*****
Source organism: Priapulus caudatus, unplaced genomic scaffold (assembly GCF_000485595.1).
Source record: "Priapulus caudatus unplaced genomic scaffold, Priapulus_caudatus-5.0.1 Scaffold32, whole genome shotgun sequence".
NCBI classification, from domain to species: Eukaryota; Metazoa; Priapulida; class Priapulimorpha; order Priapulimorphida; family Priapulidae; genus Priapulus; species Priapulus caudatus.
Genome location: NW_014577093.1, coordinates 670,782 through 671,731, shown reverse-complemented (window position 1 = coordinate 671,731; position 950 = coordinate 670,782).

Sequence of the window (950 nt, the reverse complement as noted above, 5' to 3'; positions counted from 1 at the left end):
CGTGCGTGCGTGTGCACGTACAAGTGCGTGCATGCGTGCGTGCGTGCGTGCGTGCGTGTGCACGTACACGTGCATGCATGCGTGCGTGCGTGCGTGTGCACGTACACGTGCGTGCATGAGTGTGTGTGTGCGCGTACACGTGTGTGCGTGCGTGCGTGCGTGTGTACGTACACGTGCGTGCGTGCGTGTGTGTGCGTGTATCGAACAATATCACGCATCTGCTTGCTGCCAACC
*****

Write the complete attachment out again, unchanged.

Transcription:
Source organism: Priapulus caudatus, unplaced genomic scaffold (assembly GCF_000485595.1).
Source record: "Priapulus caudatus unplaced genomic scaffold, Priapulus_caudatus-5.0.1 Scaffold32, whole genome shotgun sequence".
NCBI classification, from domain to species: Eukaryota; Metazoa; Priapulida; class Priapulimorpha; order Priapulimorphida; family Priapulidae; genus Priapulus; species Priapulus caudatus.
Genome location: NW_014577093.1, coordinates 670,782 through 671,731, shown reverse-complemented (window position 1 = coordinate 671,731; position 950 = coordinate 670,782).

Sequence of the window (950 nt, the reverse complement as noted above, 5' to 3'; positions counted from 1 at the left end):
CGTGCGTGCGTGTGCACGTACAAGTGCGTGCATGCGTGCGTGCGTGCGTGCGTGCGTGTGCACGTACACGTGCATGCATGCGTGCGTGCGTGCGTGTGCACGTACACGTGCGTGCATGAGTGTGTGTGTGCGCGTACACGTGTGTGCGTGCGTGCGTGCGTGTGTACGTACACGTGCGTGCGTGCGTGTGTGTGCGTGTATCGAACAATATCACGCATCTGCTTGCTGCCAACC